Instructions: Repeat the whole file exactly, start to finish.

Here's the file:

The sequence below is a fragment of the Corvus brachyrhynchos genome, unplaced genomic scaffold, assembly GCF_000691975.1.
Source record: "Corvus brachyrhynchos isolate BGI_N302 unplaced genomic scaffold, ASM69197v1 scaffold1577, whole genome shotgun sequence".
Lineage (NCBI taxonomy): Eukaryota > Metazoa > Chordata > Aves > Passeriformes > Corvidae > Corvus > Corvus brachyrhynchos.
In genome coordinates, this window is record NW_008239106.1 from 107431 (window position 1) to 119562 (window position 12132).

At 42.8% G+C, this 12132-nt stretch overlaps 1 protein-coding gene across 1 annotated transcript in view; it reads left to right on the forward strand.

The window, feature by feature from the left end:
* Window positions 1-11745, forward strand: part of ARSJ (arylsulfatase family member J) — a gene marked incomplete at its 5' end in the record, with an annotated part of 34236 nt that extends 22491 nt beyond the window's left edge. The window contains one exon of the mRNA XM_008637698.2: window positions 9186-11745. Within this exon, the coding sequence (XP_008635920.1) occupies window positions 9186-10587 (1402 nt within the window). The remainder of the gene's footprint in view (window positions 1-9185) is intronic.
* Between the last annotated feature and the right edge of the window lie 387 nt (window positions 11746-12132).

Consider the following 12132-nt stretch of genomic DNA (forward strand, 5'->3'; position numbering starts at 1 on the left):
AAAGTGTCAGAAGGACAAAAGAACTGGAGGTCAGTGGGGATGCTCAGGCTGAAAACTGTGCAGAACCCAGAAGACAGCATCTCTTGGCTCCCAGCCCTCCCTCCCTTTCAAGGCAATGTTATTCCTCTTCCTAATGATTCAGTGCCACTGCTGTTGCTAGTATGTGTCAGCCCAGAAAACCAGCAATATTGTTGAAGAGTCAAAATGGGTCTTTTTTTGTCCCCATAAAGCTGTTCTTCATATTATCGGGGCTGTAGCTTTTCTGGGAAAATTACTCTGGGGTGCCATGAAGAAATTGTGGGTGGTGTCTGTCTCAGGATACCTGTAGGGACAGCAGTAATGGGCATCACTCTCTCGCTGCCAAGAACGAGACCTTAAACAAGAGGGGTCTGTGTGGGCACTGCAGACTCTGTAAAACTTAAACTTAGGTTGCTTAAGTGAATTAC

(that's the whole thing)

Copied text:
The sequence below is a fragment of the Corvus brachyrhynchos genome, unplaced genomic scaffold, assembly GCF_000691975.1.
Source record: "Corvus brachyrhynchos isolate BGI_N302 unplaced genomic scaffold, ASM69197v1 scaffold1577, whole genome shotgun sequence".
Lineage (NCBI taxonomy): Eukaryota > Metazoa > Chordata > Aves > Passeriformes > Corvidae > Corvus > Corvus brachyrhynchos.
In genome coordinates, this window is record NW_008239106.1 from 107431 (window position 1) to 119562 (window position 12132).

At 42.8% G+C, this 12132-nt stretch overlaps 1 protein-coding gene across 1 annotated transcript in view; it reads left to right on the forward strand.

The window, feature by feature from the left end:
* Window positions 1-11745, forward strand: part of ARSJ (arylsulfatase family member J) — a gene marked incomplete at its 5' end in the record, with an annotated part of 34236 nt that extends 22491 nt beyond the window's left edge. The window contains one exon of the mRNA XM_008637698.2: window positions 9186-11745. Within this exon, the coding sequence (XP_008635920.1) occupies window positions 9186-10587 (1402 nt within the window). The remainder of the gene's footprint in view (window positions 1-9185) is intronic.
* Between the last annotated feature and the right edge of the window lie 387 nt (window positions 11746-12132).

Consider the following 12132-nt stretch of genomic DNA (forward strand, 5'->3'; position numbering starts at 1 on the left):
AAAGTGTCAGAAGGACAAAAGAACTGGAGGTCAGTGGGGATGCTCAGGCTGAAAACTGTGCAGAACCCAGAAGACAGCATCTCTTGGCTCCCAGCCCTCCCTCCCTTTCAAGGCAATGTTATTCCTCTTCCTAATGATTCAGTGCCACTGCTGTTGCTAGTATGTGTCAGCCCAGAAAACCAGCAATATTGTTGAAGAGTCAAAATGGGTCTTTTTTTGTCCCCATAAAGCTGTTCTTCATATTATCGGGGCTGTAGCTTTTCTGGGAAAATTACTCTGGGGTGCCATGAAGAAATTGTGGGTGGTGTCTGTCTCAGGATACCTGTAGGGACAGCAGTAATGGGCATCACTCTCTCGCTGCCAAGAACGAGACCTTAAACAAGAGGGGTCTGTGTGGGCACTGCAGACTCTGTAAAACTTAAACTTAGGTTGCTTAAGTGAATTAC